Rather, yoga is a naturalistic religion that teaches the way of ascent from our side of the vertical. I won't rehearse all the details here, but the key to the innerprize lies in essentially dying to the world and realizing the indwelling nonlocal spirit behind or above the local ego, i.e., the unbroken circle of ʘ behind the partial and fragmentary (•). Does it work? Of course it works. But at a steep price.

One of these prices is the separation of spirit and body, in direct contrast to Christianity, in which the soul is the form of the body.

From another perspective, we might also say that God is the form of the cosmos, without limiting him by such a conception (i.e., he is not only that form, for he is the container that cannot be contained).

All of this is related to our discussion of economics. I hope. After all, in the ultimate sense, it is through the "economy" that we try to postpone death while we spend 70 or 80 years putting our affairs in order.

Through the unplanned activity of the free market, we are provided with various goods -- food, shelter, medicine -- that no individual could have planned. Free markets are very much analogous to life, which must involve both anabolism (building up) and catabolism (tearing down).

For example, a recession is nothing more than an economy tearing down a bunch of inefficient businesses and redistributing a lot of poorly allocated resources.

The leftist believes that this Death can be avoided by propping up and resuscitating the latter with a flow of stolen revenue. It works, in the same way that giving cocaine to a dying man will perk him up for awhile.

Likewise, our public education system has long been in its death throes, but liberals will never pull the plug and allow it to go out with some dignity.

Truly, our whole system of government is on the brink, like a severely obese patient. Some say the patient needs to lose weight. Others insist that if we just shovel some more food in, he'll be okay. Who is right? Who is denying death?

Does foreign aid work to resurrect dying economies? Does the War on Poverty heal dying subcultures? Or do these nations and cultures simply become addicted to the treatment? Yes, there is a "Keynesian multiplier," except that it multiplies pathology, dependency, and dysfunction and puts off the d'oh! of wreckoning.

For I have seen the eternal Footman hold my coat and snicker (Eliot). But why was he holding my candy bar? We'll never know.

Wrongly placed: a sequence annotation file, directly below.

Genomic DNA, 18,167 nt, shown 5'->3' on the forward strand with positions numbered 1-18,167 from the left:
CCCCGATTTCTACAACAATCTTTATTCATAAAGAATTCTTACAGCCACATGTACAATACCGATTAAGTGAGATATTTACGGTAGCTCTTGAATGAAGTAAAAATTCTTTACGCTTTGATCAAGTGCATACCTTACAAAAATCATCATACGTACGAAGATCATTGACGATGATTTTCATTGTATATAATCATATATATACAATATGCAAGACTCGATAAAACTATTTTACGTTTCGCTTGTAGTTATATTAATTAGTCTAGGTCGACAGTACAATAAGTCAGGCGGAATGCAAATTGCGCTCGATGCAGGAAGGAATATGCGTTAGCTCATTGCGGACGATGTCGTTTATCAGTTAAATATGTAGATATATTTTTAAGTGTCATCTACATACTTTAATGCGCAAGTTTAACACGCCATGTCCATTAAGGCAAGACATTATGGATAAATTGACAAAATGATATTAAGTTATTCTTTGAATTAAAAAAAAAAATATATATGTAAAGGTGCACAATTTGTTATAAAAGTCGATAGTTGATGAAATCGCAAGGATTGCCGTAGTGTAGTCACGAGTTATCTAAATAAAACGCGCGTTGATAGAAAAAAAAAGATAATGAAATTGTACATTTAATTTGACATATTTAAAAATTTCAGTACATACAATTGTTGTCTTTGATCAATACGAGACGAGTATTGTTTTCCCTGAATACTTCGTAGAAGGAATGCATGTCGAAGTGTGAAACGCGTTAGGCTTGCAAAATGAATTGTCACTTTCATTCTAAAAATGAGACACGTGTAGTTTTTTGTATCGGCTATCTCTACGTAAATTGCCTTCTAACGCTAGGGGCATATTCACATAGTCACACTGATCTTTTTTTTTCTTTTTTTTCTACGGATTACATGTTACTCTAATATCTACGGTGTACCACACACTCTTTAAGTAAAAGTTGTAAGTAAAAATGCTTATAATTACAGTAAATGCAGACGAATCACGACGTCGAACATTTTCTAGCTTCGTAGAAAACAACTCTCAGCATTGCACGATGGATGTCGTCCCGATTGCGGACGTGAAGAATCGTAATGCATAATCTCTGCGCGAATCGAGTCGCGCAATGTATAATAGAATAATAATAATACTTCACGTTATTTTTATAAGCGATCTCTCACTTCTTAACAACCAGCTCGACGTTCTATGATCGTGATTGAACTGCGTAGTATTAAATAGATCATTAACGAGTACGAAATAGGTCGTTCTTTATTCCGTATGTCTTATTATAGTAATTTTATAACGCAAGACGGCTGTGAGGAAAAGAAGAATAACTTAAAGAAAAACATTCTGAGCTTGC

This is why there is an ironyclad law at work here: no matter how much the government spends, it must always spend more because of the negative multiplier of liberal programs. This explains, for example, why my son gets such a better education at a funding-starved private Catholic school than he would in a public system that spends much more money.

So liberalism is always a lose-lose proposition, in which they want to have their crock and make us eat it too.

Tuesday, May 10, 2011

Evolution, Interior Capital, and the Cosmic Economy

What is an economy for, anyway? Just for meeting our material needs? Yes, but a free market economy does so much more.

It's analogous to asking what a human being is for. A Darwinian will say, "to pass along his genes to the next generation." Obviously a human being does infinitely more than that, which is precisely why the theory of natural selection falls so short of being an adequate explanation of man. It doesn't mean the theory is false. Only that it is a piece of the puzzle.

No one set out to "create" the "free market" (in the aggregate sense). Rather, it was simply an unintended consequence of freedom -- of people just doing what comes naturally -- in a context of stable law and private property (which are more apparent and objective) and more subtle, subjective factors such as trust, self-discipline, delayed gratification, hope, belief in progress, faith in the reality and reliability of the material world, and a rich moral tradition that values all of these latter terms.

In fact, capitalism has little to do with material resources and everything to do with what I call interior capital. This explains how resource-poor but pneumatically rich nations such as Japan and Israel are such economic powerhouses, while countless resource-rich but pnuematically poor peoples remain mired in poverty (and on micro level, one could say the same of the poorest places in America, all of the economically backward cities that have been run by liberal Democrats for decades). For these evolutionary stragglers have not learned the secrets of how to create wealth.

Two of the most intriguing subtexts of Money, Greed, and God have to do with creation and evolution. One of the most odd and unexpected characteristics of a free market economy -- and one which liberals still struggle to grasp, or at least pander to their crassroots who don't get it -- is the ability to create wealth from subjective factors alone. The second is its ability to evolve, which is not at all dissimilar to the ability of Life as such to transform and evolve in such shocking ways.